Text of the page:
You may ask me “indha vaathiyaargal ivvalavu kottamadikumpodhu, head masterum, assistant head masterum enna panni kondirunthargal?” Oh! That is another story. The Head Master was an Iyengar and the Asst Head Master was an Iyer. This minor (major?) difference was enough to sustain a simmering pugaichal during my six years’ study in that school and each of them was always busy planning the next defensive strategy against the other. Ooru rendu pattal koothadikku kondattam! So our teachers periodically added adequate sambrani to that pugaichal and continued their own koothu merrily.

Wednesday, 10 January 2007

Vadanaatu Payanam

GT Express was ready to start at Chennai Central. That was my first vadanaatu payanam. I was going alone. My friend who came to send me off was pouring on me lot of tips.
“ Nee porathu UPSC interviewku. Ethavathu palaana hoteluku poi villangathula maatikatha.”
"Cannaught Placela Madras Hotel iruku. Ange poi stay pannu.”
“Bye! Bye!”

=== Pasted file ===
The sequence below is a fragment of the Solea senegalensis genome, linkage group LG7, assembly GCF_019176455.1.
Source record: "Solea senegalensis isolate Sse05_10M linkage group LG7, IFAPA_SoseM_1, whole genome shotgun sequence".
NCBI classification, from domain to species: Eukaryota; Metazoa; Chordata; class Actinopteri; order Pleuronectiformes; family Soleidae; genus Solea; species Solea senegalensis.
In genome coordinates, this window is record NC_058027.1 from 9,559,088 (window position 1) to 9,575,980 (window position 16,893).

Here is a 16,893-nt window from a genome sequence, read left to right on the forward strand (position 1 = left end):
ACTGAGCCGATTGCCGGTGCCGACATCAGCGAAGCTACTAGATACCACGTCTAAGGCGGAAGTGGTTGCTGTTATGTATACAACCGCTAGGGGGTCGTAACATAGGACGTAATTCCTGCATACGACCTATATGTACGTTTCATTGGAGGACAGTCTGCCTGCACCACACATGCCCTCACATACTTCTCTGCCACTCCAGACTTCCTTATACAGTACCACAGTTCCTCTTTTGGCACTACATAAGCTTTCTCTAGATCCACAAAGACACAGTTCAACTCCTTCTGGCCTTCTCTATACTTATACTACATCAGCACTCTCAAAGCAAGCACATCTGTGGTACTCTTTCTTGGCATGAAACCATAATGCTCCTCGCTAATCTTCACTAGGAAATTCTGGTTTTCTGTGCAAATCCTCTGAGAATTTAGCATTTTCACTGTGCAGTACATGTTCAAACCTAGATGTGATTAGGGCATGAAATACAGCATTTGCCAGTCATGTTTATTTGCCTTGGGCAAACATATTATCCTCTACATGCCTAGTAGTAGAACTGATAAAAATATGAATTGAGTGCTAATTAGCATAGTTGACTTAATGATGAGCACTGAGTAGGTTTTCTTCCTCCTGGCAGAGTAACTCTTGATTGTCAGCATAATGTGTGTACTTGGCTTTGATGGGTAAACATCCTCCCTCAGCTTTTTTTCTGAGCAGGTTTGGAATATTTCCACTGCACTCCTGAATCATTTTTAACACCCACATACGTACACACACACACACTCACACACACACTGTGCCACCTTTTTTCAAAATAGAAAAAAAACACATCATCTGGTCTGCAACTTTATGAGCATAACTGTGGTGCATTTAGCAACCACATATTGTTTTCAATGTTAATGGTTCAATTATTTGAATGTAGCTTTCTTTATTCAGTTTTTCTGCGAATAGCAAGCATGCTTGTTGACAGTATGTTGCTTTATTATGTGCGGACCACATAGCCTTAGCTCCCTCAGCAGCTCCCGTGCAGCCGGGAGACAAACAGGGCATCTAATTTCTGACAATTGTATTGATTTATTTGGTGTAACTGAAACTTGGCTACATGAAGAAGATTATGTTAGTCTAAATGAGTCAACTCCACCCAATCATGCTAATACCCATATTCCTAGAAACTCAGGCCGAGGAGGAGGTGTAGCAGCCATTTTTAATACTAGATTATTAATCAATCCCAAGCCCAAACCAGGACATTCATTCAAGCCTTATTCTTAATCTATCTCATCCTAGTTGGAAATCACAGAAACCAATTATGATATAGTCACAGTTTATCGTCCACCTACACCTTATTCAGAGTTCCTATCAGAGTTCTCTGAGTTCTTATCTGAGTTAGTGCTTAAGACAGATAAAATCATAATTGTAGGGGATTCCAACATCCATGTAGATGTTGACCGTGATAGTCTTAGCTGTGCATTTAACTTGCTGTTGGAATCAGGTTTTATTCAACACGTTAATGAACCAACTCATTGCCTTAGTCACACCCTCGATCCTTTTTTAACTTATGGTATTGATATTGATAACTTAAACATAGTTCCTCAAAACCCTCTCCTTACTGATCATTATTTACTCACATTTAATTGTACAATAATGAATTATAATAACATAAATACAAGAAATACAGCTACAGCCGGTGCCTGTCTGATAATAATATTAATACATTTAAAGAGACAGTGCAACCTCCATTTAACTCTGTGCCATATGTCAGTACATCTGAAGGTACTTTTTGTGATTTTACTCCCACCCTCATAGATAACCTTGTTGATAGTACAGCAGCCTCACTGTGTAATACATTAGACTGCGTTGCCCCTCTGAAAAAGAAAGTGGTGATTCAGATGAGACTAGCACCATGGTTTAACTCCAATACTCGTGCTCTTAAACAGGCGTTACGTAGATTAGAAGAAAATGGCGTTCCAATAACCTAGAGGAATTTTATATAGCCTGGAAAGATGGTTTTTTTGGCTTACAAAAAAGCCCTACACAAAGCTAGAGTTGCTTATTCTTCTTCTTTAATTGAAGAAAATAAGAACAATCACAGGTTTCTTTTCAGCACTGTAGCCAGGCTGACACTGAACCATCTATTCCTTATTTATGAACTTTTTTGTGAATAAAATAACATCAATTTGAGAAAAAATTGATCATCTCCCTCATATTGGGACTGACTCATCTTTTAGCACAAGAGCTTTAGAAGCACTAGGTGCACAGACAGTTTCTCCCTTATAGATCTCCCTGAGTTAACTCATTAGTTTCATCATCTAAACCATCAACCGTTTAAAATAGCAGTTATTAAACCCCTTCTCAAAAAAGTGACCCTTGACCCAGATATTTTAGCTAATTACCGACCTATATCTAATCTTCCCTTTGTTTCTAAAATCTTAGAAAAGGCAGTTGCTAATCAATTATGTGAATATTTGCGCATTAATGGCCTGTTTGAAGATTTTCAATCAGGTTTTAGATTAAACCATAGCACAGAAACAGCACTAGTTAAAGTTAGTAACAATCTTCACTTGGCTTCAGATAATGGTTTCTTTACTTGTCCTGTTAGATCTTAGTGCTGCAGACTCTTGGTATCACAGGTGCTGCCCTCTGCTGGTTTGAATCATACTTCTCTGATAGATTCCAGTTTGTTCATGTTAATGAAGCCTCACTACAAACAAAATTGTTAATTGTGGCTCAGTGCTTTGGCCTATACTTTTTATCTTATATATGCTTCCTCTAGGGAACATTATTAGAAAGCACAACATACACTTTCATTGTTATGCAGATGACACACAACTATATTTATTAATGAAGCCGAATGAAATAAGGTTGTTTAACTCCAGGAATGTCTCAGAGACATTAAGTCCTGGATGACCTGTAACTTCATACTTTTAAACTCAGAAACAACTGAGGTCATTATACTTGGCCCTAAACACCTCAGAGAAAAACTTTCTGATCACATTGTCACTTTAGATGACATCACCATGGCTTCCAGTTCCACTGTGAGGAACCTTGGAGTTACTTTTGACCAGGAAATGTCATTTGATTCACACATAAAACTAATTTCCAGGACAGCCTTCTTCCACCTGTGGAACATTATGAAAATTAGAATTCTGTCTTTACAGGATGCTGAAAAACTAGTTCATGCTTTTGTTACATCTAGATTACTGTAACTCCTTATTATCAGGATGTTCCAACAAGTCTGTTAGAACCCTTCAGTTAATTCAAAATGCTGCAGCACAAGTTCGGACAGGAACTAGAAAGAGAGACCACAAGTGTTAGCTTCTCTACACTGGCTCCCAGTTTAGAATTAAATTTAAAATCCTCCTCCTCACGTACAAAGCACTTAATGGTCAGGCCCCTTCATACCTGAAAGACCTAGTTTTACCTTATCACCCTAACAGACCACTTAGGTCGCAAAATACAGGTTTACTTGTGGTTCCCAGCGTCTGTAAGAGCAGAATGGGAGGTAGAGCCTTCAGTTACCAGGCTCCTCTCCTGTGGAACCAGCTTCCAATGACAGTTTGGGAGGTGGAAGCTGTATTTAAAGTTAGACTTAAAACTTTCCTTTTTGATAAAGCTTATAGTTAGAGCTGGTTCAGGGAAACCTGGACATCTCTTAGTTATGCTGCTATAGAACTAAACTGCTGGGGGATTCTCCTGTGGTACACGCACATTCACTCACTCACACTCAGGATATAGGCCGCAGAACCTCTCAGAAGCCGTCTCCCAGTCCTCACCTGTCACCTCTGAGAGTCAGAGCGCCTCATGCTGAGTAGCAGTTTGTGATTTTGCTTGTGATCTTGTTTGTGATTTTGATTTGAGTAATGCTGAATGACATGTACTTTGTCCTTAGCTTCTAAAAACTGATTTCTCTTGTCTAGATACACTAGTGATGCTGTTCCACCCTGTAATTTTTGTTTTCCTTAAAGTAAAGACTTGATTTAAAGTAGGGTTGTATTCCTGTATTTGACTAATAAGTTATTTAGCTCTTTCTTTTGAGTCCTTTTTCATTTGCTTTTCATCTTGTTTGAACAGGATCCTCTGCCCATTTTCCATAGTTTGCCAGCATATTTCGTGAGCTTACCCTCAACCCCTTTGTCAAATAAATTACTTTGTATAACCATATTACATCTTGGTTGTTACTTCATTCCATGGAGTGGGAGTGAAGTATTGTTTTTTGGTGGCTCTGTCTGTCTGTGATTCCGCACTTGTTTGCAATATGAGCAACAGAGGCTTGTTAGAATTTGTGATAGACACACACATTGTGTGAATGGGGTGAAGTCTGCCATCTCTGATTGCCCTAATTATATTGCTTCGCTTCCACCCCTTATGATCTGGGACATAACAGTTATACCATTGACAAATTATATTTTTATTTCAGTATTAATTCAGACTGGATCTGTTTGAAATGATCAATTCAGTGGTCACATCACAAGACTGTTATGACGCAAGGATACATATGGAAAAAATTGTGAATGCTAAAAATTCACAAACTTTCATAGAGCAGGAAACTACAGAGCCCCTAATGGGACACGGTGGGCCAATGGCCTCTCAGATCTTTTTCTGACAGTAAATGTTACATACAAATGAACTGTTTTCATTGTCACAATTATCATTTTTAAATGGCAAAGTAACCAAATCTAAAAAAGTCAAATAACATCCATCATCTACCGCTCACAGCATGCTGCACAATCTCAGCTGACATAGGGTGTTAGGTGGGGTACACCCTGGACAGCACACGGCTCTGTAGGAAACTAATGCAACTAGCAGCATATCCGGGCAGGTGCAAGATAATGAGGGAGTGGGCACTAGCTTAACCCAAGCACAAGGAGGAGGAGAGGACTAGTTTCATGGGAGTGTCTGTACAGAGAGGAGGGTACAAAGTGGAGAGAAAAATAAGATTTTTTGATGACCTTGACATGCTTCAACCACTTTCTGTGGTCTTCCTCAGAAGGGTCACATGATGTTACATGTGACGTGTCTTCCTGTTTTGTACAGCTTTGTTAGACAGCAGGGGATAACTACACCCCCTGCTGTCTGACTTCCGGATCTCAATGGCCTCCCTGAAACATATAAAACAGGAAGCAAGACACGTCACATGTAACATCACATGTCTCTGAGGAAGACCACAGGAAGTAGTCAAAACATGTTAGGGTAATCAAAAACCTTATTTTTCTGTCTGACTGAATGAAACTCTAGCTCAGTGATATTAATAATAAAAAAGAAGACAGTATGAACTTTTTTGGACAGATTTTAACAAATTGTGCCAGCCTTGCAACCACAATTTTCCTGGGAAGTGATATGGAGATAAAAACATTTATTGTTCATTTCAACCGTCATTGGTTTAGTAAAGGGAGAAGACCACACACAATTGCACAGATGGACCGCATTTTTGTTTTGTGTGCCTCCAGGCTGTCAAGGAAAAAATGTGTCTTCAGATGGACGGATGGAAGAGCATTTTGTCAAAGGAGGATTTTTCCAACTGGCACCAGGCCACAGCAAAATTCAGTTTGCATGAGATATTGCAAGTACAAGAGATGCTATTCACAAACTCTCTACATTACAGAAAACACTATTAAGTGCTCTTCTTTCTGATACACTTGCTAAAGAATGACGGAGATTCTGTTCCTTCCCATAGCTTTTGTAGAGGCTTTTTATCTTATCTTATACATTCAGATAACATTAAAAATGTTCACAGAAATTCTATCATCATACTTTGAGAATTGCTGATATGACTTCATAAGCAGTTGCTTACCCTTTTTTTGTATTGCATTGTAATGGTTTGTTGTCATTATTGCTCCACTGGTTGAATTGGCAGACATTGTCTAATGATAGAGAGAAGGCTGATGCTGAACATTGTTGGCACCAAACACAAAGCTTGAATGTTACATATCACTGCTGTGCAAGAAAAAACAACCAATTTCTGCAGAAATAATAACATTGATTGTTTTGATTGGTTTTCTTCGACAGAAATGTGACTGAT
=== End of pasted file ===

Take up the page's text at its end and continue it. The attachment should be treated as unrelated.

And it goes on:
“Best of Luck!”

After more than 36 hours of rail payanam, I got down and came out of New Delhi Railway station. A rickshaw approached me.
“Enge poganum?”
“Cannaught Place Madras Hoteluku.”
I was delighted to meet a Tamilan first in vadanaatu soil.
I got into the rickshaw.
“Entha vooru?”
“Naanum Tiruchikaaranthan.”
Wonderful feeling to meet namma voorkaran in vadanaadu.
The rickshaw stopped near a hotel.
“Indha hotel nalla irukum saar. Paakalaama?”
“Venaam. Madras Hoteluku ponga.”
The rickshaw moved.
“Tiruchila entha area?”
Ecstatic to know that his pettai was adjacent to my pettai in Tiruchy.
The rickshaw stopped near another hotel.
“Intha hotel romba suthamaana hotel saar. Paakalaama?”
“Madras Hoteluku ponga, vera engayum vendaam.”
The rickshaw moved.
“Delhiku ethuku vantheengo?”
“Velaiku interview attend pannanum.”
“UPSC buildingla.”
The rickshaw was back at New Delhi Railway Station.
“Erangiko saar. Vera rickshaw paathuko.”
I engaged another rickshaw driven by a hindikarar. He took me straight to Madras Hotel without a murmur.